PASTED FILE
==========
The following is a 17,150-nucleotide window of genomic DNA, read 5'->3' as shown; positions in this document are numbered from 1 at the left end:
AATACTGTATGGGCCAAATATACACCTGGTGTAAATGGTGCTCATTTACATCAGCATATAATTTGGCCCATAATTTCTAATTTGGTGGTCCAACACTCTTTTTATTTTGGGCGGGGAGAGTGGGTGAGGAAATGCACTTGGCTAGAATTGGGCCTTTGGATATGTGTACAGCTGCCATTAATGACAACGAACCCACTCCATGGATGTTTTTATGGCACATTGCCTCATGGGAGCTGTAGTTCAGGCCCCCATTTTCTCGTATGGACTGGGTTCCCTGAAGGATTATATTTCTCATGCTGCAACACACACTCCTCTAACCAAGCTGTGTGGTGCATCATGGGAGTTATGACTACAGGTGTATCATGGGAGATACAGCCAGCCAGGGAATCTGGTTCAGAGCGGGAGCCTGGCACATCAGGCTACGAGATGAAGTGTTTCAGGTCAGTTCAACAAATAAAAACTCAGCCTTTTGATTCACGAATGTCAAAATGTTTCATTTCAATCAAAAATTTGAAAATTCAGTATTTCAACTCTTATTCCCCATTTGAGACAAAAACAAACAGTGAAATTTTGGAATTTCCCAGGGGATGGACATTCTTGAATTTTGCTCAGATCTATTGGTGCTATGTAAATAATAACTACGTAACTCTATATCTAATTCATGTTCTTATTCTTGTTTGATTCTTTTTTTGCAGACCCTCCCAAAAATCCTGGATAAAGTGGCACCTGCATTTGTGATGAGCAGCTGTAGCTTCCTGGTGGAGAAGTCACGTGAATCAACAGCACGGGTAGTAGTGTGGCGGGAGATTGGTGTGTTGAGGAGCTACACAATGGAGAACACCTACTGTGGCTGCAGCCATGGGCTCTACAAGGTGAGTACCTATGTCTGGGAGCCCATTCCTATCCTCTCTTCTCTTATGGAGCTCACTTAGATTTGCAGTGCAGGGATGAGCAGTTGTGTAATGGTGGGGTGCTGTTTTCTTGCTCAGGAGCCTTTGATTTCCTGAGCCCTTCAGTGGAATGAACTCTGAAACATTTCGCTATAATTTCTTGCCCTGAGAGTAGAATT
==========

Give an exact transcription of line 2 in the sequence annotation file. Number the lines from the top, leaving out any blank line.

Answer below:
AATACTGTATGGGCCAAATATACACCTGGTGTAAATGGTGCTCATTTACATCAGCATATAATTTGGCCCATAATTTCTAATTTGGTGGTCCAACACTCTTTTTATTTTGGGCGGGGAGAGTGGGTGAGGAAATGCACTTGGCTAGAATTGGGCCTTTGGATATGTGTACAGCTGCCATTAATGACAACGAACCCACTCCATGGATGTTTTTATGGCACATTGCCTCATGGGAGCTGTAGTTCAGGCCCCCATTTTCTCGTATGGACTGGGTTCCCTGAAGGATTATATTTCTCATGCTGCAACACACACTCCTCTAACCAAGCTGTGTGGTGCATCATGGGAGTTATGACTACAGGTGTATCATGGGAGATACAGCCAGCCAGGGAATCTGGTTCAGAGCGGGAGCCTGGCACATCAGGCTACGAGATGAAGTGTTTCAGGTCAGTTCAACAAATAAAAACTCAGCCTTTTGATTCACGAATGTCAAAATGTTTCATTTCAATCAAAAATTTGAAAATTCAGTATTTCAACTCTTATTCCCCATTTGAGACAAAAACAAACAGTGAAATTTTGGAATTTCCCAGGGGATGGACATTCTTGAATTTTGCTCAGATCTATTGGTGCTATGTAAATAATAACTACGTAACTCTATATCTAATTCATGTTCTTATTCTTGTTTGATTCTTTTTTTGCAGACCCTCCCAAAAATCCTGGATAAAGTGGCACCTGCATTTGTGATGAGCAGCTGTAGCTTCCTGGTGGAGAAGTCACGTGAATCAACAGCACGGGTAGTAGTGTGGCGGGAGATTGGTGTGTTGAGGAGCTACACAATGGAGAACACCTACTGTGGCTGCAGCCATGGGCTCTACAAGGTGAGTACCTATGTCTGGGAGCCCATTCCTATCCTCTCTTCTCTTATGGAGCTCACTTAGATTTGCAGTGCAGGGATGAGCAGTTGTGTAATGGTGGGGTGCTGTTTTCTTGCTCAGGAGCCTTTGATTTCCTGAGCCCTTCAGTGGAATGAACTCTGAAACATTTCGCTATAATTTCTTGCCCTGAGAGTAGAATT